It is as simple as that! Copy the new title tag and paste it into the applicable section in your page’s editor. Each CMS has a different structure, so you may have to consult Google if you cannot find exactly where a title tag goes.

If you would like to learn more about title tags and the role they play with SEO, check out Moz’s great guide within their “2020 SEO Best Practices” section.

Meta Descriptions “Describe” What Your Page Is About

A meta description is a 135-160 character passage of text that describes the essence of the content on your page. However, a meta description is not a summary. The goal of a page’s meta description is to show what a page is about and to compel people to click the link. Relevant CTAs (calls-to-action) accomplish the latter.

You can find meta descriptions in two places. First, a page’s code contains the description, just like it contains the title tag.

meta description in the page code
Second, on SERPs, meta descriptions fall beneath the title tag.

meta description on Google search results page
Between the two locations, a meta description’s presence on SERPs is so important. A user does not see all of the content on your page when scrolling through Google. As such, you have to present the gist of your page and compel the user to “read more.”

Just like with title tags, know which keywords you wish your page to rank for before writing a meta description. After, spend the first 135 characters (more or less) describing the content of your page. For example, Spark Creative’s homepage meta description starts with:

“Spark Creative works with sole proprietorships and small to mid-sized businesses in Cleveland to help ignite brands with our sparks.”

Then, with your remaining characters compel the user to click the link with an engaging CTA. You want your CTA to be action-based. For example, “Get in touch today!” or “Read more in our blog!” are great examples of engaging CTAs.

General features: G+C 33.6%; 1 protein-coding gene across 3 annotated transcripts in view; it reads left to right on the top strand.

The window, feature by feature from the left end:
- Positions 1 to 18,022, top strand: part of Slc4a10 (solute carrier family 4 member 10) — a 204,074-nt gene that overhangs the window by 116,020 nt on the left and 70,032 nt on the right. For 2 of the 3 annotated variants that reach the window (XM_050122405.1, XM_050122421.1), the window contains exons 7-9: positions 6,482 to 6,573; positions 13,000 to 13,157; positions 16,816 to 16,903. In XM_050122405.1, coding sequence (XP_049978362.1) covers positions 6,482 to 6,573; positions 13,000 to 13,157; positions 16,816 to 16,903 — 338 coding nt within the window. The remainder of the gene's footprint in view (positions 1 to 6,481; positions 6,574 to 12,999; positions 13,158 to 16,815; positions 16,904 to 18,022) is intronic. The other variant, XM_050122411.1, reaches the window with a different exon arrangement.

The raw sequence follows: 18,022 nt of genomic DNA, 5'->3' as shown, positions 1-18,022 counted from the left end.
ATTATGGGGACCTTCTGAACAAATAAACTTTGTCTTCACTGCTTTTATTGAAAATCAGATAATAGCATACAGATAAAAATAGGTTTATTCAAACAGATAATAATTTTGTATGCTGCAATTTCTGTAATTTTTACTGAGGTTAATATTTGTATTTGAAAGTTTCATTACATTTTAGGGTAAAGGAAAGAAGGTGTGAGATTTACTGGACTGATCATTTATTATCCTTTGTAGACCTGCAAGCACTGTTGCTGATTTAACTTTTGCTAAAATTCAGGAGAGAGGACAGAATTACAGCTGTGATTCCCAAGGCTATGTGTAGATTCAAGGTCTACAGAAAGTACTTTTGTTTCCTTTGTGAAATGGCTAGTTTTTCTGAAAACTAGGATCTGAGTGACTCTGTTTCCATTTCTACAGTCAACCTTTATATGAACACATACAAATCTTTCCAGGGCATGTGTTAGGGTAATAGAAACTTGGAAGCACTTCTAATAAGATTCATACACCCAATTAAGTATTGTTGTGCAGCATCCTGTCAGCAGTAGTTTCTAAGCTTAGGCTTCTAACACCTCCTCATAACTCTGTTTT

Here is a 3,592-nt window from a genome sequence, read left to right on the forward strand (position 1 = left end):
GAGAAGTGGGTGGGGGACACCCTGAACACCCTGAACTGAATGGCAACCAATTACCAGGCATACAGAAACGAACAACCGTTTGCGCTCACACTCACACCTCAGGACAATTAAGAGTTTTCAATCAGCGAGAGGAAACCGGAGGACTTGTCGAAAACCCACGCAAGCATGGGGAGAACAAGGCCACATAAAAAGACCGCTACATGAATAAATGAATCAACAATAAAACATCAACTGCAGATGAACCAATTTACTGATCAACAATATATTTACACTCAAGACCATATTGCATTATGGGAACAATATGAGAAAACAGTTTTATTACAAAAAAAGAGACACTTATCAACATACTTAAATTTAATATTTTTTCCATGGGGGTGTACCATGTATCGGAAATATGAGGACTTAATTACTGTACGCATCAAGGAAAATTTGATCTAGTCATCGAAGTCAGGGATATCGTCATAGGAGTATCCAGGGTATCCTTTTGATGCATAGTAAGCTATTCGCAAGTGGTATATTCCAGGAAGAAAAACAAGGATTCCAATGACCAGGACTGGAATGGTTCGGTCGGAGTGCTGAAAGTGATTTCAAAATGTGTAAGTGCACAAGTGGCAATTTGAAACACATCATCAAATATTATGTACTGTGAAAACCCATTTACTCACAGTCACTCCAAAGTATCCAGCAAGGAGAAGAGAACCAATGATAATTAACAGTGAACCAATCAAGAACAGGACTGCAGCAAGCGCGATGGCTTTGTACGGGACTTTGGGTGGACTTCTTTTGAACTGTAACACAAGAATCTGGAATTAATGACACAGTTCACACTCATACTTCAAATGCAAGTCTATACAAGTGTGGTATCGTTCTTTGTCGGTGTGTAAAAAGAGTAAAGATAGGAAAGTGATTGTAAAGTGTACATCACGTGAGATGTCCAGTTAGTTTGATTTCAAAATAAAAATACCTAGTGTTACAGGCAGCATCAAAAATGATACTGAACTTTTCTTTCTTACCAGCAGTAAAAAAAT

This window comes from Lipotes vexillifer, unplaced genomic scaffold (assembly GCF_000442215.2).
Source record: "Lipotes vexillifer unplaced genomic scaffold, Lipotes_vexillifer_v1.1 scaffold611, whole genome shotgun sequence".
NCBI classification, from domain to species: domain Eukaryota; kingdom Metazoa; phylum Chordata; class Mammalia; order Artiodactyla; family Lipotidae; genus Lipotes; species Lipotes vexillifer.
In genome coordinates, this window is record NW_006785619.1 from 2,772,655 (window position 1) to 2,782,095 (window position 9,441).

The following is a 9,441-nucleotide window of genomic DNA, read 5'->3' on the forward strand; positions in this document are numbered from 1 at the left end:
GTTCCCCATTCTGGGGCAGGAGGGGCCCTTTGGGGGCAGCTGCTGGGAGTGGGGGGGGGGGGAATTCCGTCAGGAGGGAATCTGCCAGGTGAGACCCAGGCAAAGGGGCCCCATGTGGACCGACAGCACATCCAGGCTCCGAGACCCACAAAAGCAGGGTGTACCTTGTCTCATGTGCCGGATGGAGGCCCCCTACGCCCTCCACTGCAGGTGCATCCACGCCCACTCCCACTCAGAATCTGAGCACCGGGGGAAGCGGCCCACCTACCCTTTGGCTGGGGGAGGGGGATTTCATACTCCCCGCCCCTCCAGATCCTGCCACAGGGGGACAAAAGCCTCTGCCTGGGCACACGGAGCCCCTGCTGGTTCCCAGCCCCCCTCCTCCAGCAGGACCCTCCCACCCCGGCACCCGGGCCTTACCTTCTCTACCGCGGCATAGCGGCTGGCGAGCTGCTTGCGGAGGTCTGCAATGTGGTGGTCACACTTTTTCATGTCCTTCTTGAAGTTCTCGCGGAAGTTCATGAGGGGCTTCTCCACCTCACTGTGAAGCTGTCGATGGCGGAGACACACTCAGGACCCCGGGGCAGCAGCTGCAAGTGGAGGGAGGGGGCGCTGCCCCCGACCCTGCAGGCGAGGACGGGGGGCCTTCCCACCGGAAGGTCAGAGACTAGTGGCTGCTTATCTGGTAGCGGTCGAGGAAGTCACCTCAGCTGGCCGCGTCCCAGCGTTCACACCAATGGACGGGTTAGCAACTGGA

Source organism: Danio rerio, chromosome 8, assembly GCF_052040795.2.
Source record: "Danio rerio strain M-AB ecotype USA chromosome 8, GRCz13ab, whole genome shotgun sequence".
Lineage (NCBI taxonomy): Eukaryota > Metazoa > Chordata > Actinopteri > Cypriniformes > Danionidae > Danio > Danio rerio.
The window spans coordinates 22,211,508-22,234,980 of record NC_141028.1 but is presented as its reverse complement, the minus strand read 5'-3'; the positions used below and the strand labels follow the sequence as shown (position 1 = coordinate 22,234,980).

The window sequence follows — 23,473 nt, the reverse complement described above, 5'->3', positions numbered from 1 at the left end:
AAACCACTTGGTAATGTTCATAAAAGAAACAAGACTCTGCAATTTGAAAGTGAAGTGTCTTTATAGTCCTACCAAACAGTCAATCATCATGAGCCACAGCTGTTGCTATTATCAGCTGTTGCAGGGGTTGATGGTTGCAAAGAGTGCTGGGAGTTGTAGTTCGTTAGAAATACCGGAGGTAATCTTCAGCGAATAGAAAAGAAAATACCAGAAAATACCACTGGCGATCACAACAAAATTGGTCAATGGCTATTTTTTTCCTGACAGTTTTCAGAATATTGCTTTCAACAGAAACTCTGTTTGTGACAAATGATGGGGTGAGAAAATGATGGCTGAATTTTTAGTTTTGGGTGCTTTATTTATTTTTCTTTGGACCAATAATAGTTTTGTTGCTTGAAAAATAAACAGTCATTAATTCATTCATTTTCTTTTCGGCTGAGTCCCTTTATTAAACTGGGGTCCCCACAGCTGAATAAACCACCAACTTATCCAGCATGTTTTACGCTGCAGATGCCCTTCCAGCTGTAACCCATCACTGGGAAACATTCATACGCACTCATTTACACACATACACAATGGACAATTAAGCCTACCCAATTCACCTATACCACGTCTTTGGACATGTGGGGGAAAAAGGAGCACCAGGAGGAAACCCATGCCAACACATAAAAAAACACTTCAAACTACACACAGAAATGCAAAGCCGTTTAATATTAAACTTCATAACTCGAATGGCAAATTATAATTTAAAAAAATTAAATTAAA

Aim for your meta descriptions to be less than 160 characters. Why? Well, Google tends to cut off descriptions on SERPs longer, so you may have your CTA — which is important — cut off!

Writing meta descriptions takes practice! You can learn more and follow the industry’s best practices in Moz’s educational guide.

Watch out for Keyword Stuffing

While writing title tags and meta descriptions is fairly straightforward as you write more and more, be sure not to “keyword stuff.”

This is an old practice that Google severely penalizes. Keyword stuffing refers to adding your keyword a multitude of times on your page in nonsensical places, such as hidden text within a text box (think of white text on a white background). Or, the keyword placement is unnatural and does not flow with your site’s copy.

Google wants all of your content — title tags and meta descriptions included — to be natural. So, include your keywords in a sensible, natural matter throughout your content.

Boost Your SEO From Home

Title tags and meta descriptions are just two aspects of SEO that you can update while working from home. Just optimizing a few pages each day can have profound effects on your search engine rankings! Over the next few weeks, Spark Creative will be publishing more guides for SEO that you can use to your advantage during this time.

Stay healthy and safe, everyone!